Walton Hall Nature Trail, What's on Winter 98/99

Walton Hall Nature Trail, What's on Winter 98

So it looks as if 1998 will be globally the warmest year of the millennium according the climate research unit at the University of East Anglia. After our rather miserable summer this seems a little hard to believe but they have the tree rings and ice cores to prove it! Closer to home it has been one of the wettest autumns for many years with the river at near flood levels. If it does overflow into the surrounding fields and hedgerows then keep a lookout for the displaced small mammals with homes awash.

If the weather is bad and you can't get out to walk the trail then why not try the NEW nature trail crossword

Insects Well arachnids actually. This is a good time to see spider's webs either the typical spiral shape created by species such as the garden spider or the complex layers of webbing in bushes or on the ground produced by species such as money spiders. If you go out early on a dewy or frosty morning there will be millions of the webs glistening in the sunlight, indeed the sports fields will be completely covered in gossamer.


Birds At this time of year several species of birds clump together in large flocks to roost overnight. There is a particularly spectacular black headed gull roost on Willan Lake only a mile or two from Walton Hall. Several thousand gulls come in at dusk, they settle on the lake but continue to make a noise and hundreds can suddenly take off an circle round before landing again. This is particularly eerie after dark as they drift in close to the shore. They leave again at dawn. If you are lucky there may also be a flock of lapwings roosting on the landing stage by the path and they tend to hang around until a little after dawn.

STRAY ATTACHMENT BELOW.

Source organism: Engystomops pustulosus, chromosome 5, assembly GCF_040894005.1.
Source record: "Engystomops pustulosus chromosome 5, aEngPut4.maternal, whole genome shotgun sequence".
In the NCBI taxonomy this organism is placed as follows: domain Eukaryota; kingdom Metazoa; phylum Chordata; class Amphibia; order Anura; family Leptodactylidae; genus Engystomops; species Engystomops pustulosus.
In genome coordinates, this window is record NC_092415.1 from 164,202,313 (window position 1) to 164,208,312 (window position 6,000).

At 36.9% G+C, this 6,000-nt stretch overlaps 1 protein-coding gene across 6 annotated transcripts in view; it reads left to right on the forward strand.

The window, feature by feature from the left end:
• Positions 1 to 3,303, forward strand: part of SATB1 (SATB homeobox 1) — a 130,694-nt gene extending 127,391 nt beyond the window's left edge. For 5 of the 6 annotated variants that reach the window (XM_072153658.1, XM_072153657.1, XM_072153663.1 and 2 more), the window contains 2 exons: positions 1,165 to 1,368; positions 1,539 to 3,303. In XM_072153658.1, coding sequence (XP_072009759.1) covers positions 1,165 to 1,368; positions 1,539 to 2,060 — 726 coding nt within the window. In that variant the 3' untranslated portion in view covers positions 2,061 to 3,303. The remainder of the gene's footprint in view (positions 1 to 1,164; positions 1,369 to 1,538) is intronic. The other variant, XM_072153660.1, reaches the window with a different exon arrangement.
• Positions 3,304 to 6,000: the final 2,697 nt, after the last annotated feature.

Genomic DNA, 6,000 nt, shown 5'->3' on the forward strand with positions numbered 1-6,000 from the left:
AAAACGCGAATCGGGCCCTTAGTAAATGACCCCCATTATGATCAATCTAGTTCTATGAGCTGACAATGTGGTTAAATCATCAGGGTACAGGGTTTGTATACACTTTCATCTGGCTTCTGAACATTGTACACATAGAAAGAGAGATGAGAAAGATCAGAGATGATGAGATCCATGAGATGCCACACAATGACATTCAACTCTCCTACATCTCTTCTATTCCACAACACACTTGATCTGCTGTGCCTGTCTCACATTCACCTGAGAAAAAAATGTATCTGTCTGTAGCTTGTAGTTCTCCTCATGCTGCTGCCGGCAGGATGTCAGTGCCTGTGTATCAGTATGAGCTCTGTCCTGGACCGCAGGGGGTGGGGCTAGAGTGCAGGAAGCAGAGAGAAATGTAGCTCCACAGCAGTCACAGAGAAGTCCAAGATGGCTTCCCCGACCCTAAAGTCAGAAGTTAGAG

Starlings also form communal roosts, look out for them gathering together on various buildings and trees round campus. Do you know of any other good places for communal roosts, MK central station used to have thousands of starlings, are they still there? Starlings are often thought of as a nuisance but they eat large numbers of insect pests and their numbers have been declining in recent years.


Fungi - The autumn provided a good range of fungi as usual including some rather nice bright red Boletus versicolor associated with an oak tree near the cricket nets. However the interesting wood rotting species growing on the horse path beside the river were destroyed when the bark was replaced by aggregate. This was rather a shame, is the aggregate cheaper or better for horses than the bark or did they just have some spare? Every year there are one or two 'new' species found round campus, this is partly because some species only fruit rarely and partly because the ecology of the area is constantly changing as the new grasslands and plantings mature. This can be particularly evident around young birch trees, as they get older there is often a succession of different species of fungi popping up.

If you are interested in mushrooms and toadstools there is a new group being formed to survey the fungi of Buckinghamshire. Experienced people in the group will be able to give expert training in identification but as many people as possible are needed to keep an eye on their local area.


Animals - Keep an eye out for mink and other animals round the trail especially at dusk and dawn. Actually the nature trail is not the only place you might find mink as I saw one going through bins in Bletchley high street a couple of months ago - it was 4am though! The bad weather may force some of the predators out into the open searching for food even during the daylight hours.


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